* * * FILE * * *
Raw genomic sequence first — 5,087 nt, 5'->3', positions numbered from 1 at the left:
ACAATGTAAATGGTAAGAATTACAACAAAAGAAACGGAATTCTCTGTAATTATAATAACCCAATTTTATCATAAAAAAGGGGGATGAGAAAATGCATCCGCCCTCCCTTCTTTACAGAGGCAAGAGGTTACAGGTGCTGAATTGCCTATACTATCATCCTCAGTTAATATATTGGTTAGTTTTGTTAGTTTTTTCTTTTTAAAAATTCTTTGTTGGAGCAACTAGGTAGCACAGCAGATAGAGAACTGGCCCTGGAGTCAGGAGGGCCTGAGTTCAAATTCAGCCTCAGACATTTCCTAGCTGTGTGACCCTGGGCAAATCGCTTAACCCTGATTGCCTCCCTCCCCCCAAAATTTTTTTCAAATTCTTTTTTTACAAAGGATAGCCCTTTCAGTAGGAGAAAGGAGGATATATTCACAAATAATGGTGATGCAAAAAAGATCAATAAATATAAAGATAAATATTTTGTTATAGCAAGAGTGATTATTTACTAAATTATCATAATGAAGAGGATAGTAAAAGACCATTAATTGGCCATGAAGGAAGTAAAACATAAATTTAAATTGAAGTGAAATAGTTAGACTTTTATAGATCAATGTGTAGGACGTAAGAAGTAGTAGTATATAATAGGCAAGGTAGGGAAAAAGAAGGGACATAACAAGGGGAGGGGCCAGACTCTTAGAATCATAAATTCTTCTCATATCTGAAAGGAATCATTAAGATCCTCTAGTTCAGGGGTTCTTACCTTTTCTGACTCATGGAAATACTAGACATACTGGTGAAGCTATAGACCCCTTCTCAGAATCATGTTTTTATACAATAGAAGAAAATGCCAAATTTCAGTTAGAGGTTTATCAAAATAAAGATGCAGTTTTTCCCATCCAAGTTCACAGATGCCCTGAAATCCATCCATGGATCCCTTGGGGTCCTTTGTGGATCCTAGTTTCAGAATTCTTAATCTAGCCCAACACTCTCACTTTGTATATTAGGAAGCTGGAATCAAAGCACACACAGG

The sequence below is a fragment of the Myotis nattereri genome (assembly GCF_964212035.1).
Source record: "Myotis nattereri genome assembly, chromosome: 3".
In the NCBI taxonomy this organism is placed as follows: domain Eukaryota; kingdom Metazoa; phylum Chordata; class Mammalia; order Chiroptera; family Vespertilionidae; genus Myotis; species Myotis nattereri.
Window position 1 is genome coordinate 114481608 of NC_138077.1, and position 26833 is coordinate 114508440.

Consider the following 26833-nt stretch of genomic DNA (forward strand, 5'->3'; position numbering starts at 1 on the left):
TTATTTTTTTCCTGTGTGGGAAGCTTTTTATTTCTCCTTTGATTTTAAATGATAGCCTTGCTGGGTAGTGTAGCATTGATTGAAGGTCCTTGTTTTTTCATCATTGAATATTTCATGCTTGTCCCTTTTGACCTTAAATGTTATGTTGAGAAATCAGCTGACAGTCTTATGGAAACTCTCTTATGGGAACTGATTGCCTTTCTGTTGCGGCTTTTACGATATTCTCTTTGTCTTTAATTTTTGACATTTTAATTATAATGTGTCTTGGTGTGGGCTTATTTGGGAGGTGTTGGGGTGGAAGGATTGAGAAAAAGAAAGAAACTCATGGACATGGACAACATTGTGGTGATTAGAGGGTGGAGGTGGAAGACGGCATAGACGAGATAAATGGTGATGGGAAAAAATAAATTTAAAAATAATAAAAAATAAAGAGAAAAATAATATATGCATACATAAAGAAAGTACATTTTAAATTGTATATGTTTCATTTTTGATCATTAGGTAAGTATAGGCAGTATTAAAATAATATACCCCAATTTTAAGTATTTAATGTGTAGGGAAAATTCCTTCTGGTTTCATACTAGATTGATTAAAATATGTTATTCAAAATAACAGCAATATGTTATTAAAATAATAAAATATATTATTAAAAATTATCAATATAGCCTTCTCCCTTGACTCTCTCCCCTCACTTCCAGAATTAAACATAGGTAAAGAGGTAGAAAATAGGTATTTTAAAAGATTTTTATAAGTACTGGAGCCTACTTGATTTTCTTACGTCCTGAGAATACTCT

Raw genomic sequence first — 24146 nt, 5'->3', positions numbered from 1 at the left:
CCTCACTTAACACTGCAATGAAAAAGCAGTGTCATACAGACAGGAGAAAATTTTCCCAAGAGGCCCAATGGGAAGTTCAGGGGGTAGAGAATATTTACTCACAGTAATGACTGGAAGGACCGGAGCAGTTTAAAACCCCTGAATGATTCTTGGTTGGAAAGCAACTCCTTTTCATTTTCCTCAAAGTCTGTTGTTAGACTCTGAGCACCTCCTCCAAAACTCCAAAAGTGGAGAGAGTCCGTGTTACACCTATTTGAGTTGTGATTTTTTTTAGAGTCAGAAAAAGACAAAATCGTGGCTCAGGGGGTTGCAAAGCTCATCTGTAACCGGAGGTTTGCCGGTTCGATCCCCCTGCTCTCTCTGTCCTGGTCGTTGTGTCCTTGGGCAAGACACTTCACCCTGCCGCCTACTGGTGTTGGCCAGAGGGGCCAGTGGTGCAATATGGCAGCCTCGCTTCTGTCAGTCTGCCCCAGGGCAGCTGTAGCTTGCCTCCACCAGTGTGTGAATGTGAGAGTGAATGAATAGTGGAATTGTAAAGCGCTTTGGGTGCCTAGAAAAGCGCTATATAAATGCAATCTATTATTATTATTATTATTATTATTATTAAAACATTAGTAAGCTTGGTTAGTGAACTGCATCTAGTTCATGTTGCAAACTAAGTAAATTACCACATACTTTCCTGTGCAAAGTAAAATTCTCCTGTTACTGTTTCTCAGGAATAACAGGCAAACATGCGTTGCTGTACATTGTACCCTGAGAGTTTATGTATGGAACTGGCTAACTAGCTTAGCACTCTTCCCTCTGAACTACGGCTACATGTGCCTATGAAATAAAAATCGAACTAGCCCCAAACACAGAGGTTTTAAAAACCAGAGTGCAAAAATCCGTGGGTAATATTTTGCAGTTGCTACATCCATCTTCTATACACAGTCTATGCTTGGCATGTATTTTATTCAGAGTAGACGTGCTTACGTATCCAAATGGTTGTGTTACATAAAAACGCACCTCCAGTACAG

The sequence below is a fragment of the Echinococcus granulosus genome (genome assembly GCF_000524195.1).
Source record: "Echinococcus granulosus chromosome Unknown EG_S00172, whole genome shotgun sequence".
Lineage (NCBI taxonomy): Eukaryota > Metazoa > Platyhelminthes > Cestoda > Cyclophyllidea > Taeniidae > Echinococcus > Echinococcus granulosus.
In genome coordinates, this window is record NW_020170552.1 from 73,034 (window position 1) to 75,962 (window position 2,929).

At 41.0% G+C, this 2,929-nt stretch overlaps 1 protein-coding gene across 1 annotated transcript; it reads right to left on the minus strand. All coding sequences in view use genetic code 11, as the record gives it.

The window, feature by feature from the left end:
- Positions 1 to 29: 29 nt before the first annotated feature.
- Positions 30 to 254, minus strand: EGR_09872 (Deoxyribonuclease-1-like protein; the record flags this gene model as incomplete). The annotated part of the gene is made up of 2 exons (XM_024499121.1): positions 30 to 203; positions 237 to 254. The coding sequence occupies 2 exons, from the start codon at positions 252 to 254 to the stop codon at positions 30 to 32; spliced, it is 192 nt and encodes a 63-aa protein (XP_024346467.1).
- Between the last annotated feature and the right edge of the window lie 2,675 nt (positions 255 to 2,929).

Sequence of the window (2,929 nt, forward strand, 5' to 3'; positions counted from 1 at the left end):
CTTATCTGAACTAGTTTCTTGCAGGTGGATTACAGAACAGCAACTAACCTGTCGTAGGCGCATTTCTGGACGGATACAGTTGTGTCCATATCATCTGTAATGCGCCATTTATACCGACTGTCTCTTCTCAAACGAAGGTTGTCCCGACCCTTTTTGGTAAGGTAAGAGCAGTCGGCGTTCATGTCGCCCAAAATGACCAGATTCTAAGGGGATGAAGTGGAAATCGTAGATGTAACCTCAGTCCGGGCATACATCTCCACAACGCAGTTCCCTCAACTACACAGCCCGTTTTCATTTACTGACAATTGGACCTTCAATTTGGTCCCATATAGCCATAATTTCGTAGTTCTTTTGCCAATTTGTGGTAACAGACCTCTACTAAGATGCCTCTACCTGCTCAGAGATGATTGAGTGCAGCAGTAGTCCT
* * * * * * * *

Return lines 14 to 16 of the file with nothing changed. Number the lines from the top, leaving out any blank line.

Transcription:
In genome coordinates, this window is record NW_020170552.1 from 73,034 (window position 1) to 75,962 (window position 2,929).

At 41.0% G+C, this 2,929-nt stretch overlaps 1 protein-coding gene across 1 annotated transcript; it reads right to left on the minus strand. All coding sequences in view use genetic code 11, as the record gives it.

The window, feature by feature from the left end: